In real life situations, and depending on the context, you can use "você" even when addressing people who are older than you. I think that depends on the region as well.
Interestingly enough, in the southernmost part of Brazil, "tu" is way more common as the informal you. And "você" is used in some more formal situations, or when you still do not know that person well (though most of the time "o senhor" or "a senhora" is the proper way to address people who are clearly older). But some people would use "tu" in more situations than other people, depending on how they were brought up and what social class they belong to. Keep in mind that Brazilians tend to dismiss formalities when addressing and relating to other people.
In other regions, "você" is THE informal you and "tu" is not used at all. And the formal you is always "o senhor"/"a senhora".
What I am trying to say is that there are many different situations (in Brazil) and if you try to follow a "static" rule you risk sounding weird.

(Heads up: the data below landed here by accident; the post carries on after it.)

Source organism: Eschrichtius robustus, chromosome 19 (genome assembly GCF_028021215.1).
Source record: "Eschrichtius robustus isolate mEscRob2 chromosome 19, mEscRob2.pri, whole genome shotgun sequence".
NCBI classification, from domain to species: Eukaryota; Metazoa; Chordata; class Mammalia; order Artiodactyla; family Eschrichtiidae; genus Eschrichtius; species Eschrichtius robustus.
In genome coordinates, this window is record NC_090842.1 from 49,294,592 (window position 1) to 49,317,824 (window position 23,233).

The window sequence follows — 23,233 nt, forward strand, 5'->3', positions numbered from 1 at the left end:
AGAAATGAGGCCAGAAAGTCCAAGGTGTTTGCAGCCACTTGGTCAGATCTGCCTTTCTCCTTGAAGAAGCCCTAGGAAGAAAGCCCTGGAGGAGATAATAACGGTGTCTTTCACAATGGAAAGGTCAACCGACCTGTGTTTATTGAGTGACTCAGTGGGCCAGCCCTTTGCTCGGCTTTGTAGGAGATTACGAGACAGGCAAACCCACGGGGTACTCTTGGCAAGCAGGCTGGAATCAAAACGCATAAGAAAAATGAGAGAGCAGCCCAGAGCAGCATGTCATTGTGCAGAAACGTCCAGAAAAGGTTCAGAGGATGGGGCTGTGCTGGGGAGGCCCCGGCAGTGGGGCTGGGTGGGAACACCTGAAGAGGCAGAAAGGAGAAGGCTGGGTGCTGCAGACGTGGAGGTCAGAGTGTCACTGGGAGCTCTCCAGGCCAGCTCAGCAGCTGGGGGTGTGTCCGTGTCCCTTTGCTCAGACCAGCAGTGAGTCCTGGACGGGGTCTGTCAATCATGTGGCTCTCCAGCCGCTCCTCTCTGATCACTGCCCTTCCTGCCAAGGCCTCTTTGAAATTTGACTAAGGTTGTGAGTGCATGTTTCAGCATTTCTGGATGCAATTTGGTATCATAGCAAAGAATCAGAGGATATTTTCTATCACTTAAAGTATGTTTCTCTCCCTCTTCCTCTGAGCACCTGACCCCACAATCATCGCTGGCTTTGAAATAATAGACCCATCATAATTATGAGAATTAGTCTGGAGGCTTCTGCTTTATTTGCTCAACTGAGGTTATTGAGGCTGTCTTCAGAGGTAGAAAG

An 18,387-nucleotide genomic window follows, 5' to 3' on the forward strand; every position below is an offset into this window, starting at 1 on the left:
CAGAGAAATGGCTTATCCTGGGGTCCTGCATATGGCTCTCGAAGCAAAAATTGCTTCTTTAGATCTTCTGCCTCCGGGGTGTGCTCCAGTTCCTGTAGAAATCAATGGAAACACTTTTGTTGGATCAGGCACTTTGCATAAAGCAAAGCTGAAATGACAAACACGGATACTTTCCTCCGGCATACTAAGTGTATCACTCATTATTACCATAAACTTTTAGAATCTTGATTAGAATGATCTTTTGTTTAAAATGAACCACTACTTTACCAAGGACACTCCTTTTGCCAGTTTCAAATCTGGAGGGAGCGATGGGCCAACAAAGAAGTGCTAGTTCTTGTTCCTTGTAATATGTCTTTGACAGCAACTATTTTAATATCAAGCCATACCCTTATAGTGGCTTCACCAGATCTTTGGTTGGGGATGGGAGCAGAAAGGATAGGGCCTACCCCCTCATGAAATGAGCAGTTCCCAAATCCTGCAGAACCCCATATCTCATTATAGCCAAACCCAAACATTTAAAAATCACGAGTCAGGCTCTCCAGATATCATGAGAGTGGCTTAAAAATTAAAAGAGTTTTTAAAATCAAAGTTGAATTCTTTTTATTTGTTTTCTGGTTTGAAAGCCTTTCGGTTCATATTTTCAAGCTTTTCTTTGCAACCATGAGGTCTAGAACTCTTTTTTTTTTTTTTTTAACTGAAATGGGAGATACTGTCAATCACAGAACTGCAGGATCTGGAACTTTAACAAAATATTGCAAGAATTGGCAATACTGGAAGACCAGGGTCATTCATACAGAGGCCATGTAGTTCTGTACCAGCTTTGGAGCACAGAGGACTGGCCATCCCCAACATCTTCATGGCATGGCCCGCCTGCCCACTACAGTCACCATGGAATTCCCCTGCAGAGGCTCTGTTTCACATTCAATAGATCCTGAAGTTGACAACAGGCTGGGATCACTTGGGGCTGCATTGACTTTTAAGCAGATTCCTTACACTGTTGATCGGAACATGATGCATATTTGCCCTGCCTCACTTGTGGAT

Oh, I thought when you asked "Por que não" you meant "why not?", as in "why doesn't the boy speak?", which is not really a question about the translation... but moving on...
The meaning is indeed similar, except for the cases when the boy can speak but doesn't want to. The verb "can" is translated to Portuguese as "conseguir" (which also means "to make it", "to achieve"). So the translation for "The boy cannot speak" would be "O menino não consegue falar".
"conseguir" is both colloquial and formal. I remembered now there's also another translation for "can", which is "poder" ("O menino não pode falar"). Also both colloquial and formal. The difference between the two is that "não conseguir" is normally related to a physical obstacle or hindrance (e.g. the boy is mute) while "não poder" usually means that the boy is not allowed to speak. So "(he/she) cannot" is almost always translated to "não consegue" or "não pode".